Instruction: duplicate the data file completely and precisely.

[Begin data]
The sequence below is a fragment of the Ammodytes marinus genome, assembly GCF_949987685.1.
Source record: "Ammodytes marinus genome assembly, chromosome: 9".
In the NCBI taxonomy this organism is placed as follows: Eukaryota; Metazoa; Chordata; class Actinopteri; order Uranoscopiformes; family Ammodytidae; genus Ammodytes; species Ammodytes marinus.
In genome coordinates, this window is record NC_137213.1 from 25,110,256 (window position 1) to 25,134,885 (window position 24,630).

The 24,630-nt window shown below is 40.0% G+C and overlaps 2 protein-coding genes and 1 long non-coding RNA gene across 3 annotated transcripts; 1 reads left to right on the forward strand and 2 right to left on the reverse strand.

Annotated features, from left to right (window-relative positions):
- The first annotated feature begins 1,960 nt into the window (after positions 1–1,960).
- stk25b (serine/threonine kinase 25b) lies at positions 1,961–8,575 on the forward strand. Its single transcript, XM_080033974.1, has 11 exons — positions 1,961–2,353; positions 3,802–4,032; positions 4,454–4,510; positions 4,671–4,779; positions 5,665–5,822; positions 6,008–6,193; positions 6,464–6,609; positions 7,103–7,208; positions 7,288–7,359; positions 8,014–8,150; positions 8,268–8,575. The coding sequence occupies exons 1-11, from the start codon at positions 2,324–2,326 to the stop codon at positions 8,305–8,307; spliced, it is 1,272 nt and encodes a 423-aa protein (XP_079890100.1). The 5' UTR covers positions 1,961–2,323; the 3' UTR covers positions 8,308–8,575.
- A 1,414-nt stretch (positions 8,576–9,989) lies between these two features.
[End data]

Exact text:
The sequence below is a fragment of the Ammodytes marinus genome, assembly GCF_949987685.1.
Source record: "Ammodytes marinus genome assembly, chromosome: 9".
In the NCBI taxonomy this organism is placed as follows: Eukaryota; Metazoa; Chordata; class Actinopteri; order Uranoscopiformes; family Ammodytidae; genus Ammodytes; species Ammodytes marinus.
In genome coordinates, this window is record NC_137213.1 from 25,110,256 (window position 1) to 25,134,885 (window position 24,630).

The 24,630-nt window shown below is 40.0% G+C and overlaps 2 protein-coding genes and 1 long non-coding RNA gene across 3 annotated transcripts; 1 reads left to right on the forward strand and 2 right to left on the reverse strand.

Annotated features, from left to right (window-relative positions):
- The first annotated feature begins 1,960 nt into the window (after positions 1–1,960).
- stk25b (serine/threonine kinase 25b) lies at positions 1,961–8,575 on the forward strand. Its single transcript, XM_080033974.1, has 11 exons — positions 1,961–2,353; positions 3,802–4,032; positions 4,454–4,510; positions 4,671–4,779; positions 5,665–5,822; positions 6,008–6,193; positions 6,464–6,609; positions 7,103–7,208; positions 7,288–7,359; positions 8,014–8,150; positions 8,268–8,575. The coding sequence occupies exons 1-11, from the start codon at positions 2,324–2,326 to the stop codon at positions 8,305–8,307; spliced, it is 1,272 nt and encodes a 423-aa protein (XP_079890100.1). The 5' UTR covers positions 1,961–2,323; the 3' UTR covers positions 8,308–8,575.
- A 1,414-nt stretch (positions 8,576–9,989) lies between these two features.